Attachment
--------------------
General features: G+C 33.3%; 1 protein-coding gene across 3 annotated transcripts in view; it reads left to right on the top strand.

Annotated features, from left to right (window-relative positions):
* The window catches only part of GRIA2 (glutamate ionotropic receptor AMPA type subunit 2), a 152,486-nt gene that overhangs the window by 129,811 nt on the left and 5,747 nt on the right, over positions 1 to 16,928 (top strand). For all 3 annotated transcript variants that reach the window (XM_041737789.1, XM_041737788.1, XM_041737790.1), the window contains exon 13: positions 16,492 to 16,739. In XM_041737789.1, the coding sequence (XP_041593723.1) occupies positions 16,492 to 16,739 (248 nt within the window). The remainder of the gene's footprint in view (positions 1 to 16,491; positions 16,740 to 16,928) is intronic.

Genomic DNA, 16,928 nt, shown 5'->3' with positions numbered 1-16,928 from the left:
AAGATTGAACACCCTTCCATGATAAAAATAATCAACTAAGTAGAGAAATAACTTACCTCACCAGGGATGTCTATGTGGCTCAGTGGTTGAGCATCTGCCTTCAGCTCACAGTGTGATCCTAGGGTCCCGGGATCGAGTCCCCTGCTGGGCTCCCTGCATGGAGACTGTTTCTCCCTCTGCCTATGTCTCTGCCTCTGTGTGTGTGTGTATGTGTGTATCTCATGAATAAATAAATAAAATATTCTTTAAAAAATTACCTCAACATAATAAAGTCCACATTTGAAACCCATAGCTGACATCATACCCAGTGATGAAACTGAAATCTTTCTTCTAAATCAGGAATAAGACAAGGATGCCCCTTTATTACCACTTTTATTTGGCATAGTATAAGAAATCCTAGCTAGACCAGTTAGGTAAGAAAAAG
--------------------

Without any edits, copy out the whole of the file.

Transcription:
General features: G+C 33.3%; 1 protein-coding gene across 3 annotated transcripts in view; it reads left to right on the top strand.

Annotated features, from left to right (window-relative positions):
* The window catches only part of GRIA2 (glutamate ionotropic receptor AMPA type subunit 2), a 152,486-nt gene that overhangs the window by 129,811 nt on the left and 5,747 nt on the right, over positions 1 to 16,928 (top strand). For all 3 annotated transcript variants that reach the window (XM_041737789.1, XM_041737788.1, XM_041737790.1), the window contains exon 13: positions 16,492 to 16,739. In XM_041737789.1, the coding sequence (XP_041593723.1) occupies positions 16,492 to 16,739 (248 nt within the window). The remainder of the gene's footprint in view (positions 1 to 16,491; positions 16,740 to 16,928) is intronic.

Genomic DNA, 16,928 nt, shown 5'->3' with positions numbered 1-16,928 from the left:
AAGATTGAACACCCTTCCATGATAAAAATAATCAACTAAGTAGAGAAATAACTTACCTCACCAGGGATGTCTATGTGGCTCAGTGGTTGAGCATCTGCCTTCAGCTCACAGTGTGATCCTAGGGTCCCGGGATCGAGTCCCCTGCTGGGCTCCCTGCATGGAGACTGTTTCTCCCTCTGCCTATGTCTCTGCCTCTGTGTGTGTGTGTATGTGTGTATCTCATGAATAAATAAATAAAATATTCTTTAAAAAATTACCTCAACATAATAAAGTCCACATTTGAAACCCATAGCTGACATCATACCCAGTGATGAAACTGAAATCTTTCTTCTAAATCAGGAATAAGACAAGGATGCCCCTTTATTACCACTTTTATTTGGCATAGTATAAGAAATCCTAGCTAGACCAGTTAGGTAAGAAAAAG